Wireless LANs

The booming wireless LAN market has its roots in two grants of unlicensed and unregulated spectrum by the FCC and development of standards adhered to by 140 manufacturers.

Connecting a computer to a wireless network has never been easier, and the most common standard for wireless networking, the Institute of Electrical and Electronics Engineers Inc.'s 802.11b, offers 11M bit/sec. connectivity—a data rate equal to that of wired Ethernet LANs.

A range of products that comply with Wi-Fi, which is what the 140-member Wireless Ethernet Compatibility Alliance in Mountain View, Calif., calls 802.11b, are now readily available.



You can create a wireless network with just two computers, each equipped with a Wi-Fi card, in what's called an ad hoc configuration. For more computers, you'll likely need to get a wireless access point—a radio receiver/ transmitter and antenna that hooks up to a wired network, router or hub. This is called an infrastructure configuration. Access points are available in many different forms, some combined with cable or Digital Subscriber Line modems, routers and firewalls.

Wi-Fi is rapidly becoming a standard feature in new notebook computers. Wireless Internet connections are available in a number of public spaces, including airports, hotels and coffee shops. Competition has driven down the cost of wireless LAN (WLAN) gear; an access point and one PC card can cost less than $300.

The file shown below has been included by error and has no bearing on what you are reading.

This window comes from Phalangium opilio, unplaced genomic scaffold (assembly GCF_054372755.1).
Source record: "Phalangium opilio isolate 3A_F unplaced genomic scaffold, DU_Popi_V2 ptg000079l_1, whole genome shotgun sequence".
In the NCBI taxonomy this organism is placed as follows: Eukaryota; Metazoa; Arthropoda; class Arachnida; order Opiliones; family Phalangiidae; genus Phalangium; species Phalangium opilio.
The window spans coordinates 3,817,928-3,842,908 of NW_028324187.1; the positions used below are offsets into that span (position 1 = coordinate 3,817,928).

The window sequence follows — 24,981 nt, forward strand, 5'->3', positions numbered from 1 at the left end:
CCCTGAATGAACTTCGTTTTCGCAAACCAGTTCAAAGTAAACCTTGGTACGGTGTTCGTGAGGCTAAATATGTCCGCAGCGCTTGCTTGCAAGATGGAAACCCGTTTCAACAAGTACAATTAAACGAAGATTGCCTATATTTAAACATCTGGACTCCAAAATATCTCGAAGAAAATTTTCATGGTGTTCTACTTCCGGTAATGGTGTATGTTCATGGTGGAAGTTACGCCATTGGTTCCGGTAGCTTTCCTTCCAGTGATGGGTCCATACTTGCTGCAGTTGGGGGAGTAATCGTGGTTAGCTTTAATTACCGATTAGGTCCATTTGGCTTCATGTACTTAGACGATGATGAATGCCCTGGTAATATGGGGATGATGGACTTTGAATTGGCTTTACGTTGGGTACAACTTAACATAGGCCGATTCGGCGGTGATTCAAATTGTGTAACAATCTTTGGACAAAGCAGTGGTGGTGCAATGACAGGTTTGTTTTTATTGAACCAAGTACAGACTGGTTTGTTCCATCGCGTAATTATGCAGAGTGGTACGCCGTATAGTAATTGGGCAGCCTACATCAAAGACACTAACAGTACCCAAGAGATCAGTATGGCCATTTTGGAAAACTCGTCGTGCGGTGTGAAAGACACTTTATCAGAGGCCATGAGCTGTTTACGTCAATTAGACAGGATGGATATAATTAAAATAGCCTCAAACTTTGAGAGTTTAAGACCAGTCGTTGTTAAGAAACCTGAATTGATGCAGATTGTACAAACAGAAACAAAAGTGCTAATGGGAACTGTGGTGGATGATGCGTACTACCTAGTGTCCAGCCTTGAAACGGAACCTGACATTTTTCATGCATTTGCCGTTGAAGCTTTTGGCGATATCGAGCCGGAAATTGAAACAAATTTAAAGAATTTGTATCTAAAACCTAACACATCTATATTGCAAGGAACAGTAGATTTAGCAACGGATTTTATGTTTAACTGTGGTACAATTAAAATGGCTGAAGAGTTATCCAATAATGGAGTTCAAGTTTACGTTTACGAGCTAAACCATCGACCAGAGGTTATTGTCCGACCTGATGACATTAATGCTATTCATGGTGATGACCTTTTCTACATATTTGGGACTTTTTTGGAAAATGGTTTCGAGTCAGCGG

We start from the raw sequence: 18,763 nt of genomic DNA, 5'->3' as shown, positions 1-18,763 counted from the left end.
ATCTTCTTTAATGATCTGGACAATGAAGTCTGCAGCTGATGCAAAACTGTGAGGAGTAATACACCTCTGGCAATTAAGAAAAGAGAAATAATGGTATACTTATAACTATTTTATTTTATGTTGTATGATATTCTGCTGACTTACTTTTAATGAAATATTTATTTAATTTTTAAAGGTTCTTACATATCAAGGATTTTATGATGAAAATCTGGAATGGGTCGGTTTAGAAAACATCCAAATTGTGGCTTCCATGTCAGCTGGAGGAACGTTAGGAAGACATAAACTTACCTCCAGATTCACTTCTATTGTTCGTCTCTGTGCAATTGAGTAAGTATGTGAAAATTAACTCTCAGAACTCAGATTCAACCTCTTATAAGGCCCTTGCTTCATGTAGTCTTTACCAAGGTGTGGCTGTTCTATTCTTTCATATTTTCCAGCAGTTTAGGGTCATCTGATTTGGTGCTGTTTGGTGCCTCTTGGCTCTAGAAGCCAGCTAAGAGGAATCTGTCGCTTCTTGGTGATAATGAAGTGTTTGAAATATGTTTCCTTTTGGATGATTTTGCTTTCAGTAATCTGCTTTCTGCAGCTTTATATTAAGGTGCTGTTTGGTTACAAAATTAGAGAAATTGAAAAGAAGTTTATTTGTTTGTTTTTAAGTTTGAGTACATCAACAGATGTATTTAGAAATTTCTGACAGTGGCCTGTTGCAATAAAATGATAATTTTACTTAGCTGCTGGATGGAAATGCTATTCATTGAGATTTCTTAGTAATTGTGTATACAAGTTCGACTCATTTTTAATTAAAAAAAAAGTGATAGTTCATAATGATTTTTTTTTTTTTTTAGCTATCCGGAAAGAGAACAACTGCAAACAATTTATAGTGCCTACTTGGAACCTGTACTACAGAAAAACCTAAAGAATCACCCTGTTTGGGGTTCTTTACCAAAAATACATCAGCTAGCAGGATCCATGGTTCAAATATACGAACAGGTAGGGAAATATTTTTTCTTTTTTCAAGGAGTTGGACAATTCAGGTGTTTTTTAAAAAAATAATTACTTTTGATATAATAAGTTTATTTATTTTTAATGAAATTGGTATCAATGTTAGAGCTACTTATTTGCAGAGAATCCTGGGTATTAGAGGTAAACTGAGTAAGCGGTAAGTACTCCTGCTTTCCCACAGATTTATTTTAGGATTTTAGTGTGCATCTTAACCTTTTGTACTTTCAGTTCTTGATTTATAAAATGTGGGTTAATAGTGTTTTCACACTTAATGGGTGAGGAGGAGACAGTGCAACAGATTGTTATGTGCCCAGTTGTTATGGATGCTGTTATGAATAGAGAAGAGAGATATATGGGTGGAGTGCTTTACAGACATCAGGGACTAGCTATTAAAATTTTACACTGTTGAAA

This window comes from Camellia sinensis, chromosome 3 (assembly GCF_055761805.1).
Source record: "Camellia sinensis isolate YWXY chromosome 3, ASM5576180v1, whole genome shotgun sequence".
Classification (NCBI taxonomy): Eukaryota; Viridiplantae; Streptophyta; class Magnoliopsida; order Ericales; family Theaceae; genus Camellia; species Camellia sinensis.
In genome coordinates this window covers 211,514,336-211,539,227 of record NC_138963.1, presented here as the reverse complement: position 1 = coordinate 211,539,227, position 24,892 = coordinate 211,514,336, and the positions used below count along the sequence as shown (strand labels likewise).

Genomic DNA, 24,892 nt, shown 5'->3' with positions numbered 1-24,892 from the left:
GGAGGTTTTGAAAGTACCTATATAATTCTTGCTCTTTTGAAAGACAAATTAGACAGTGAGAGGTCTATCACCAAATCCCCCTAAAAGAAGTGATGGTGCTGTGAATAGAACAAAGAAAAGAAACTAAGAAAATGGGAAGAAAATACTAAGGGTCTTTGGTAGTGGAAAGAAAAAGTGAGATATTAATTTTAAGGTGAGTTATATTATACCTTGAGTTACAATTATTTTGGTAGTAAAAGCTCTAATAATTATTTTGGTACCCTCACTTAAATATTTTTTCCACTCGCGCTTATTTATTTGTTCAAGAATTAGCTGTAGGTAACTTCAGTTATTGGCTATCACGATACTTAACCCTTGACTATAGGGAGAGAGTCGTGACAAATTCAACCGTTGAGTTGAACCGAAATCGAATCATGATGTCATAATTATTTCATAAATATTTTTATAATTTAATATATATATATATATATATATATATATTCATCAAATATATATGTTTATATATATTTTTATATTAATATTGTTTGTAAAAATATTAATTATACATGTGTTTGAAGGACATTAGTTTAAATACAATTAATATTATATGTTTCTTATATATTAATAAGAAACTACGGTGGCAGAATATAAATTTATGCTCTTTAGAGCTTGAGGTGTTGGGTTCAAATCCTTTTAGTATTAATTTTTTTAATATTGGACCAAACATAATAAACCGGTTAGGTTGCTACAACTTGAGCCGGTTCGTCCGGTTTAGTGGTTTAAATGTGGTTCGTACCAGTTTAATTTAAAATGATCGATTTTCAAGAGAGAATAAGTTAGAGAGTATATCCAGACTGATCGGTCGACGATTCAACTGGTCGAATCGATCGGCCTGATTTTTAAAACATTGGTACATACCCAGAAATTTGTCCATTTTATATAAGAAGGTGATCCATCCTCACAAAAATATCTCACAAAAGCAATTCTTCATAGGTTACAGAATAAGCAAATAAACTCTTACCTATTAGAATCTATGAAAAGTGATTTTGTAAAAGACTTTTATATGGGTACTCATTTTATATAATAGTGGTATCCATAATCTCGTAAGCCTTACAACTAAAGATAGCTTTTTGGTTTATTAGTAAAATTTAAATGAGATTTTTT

Access points can be mounted indoors in office ceilings. They can be mounted outdoors on poles, masts or existing towers in weatherized shelters. Device antennas are either built into cases or, if they use a card, sport a knobby antenna up to 1 in. long sticking out from the card. WLANs support raw data throughput of 2M to 54M bit/sec. They have a range of several hundred feet, although some systems can cover a mile radius outdoors with tower-mounted antennas.

A WLAN's range can be extended by adding access points, with users roaming among them as they do in a cellular system. Air France Groupe has installed 160 outdoor access points at its Charles de Gaulle International Airport hub in Paris to support bag-matching operations.

Price drops in WLAN hardware, plus the labor costs of installing wired LAN cabling, have made the costs of wired and wireless LANs roughly comparable. WLANs win the race against their wired cousins on convenience—add an access point to a network, and you can serve a whole new area of a building and multiple users in a few hours.

The proliferation of WLANs has also led to the development of an "always-connected" culture, in which a growing number of users expect to be able to access information wherever they're in an office.

The unwired conference room has been replaced with the WLAN conference room or auditorium with some unsettling results: If you're making a presentation, it had better be good, or you might see bored listeners checking their e-mail.

Frequency Hopper

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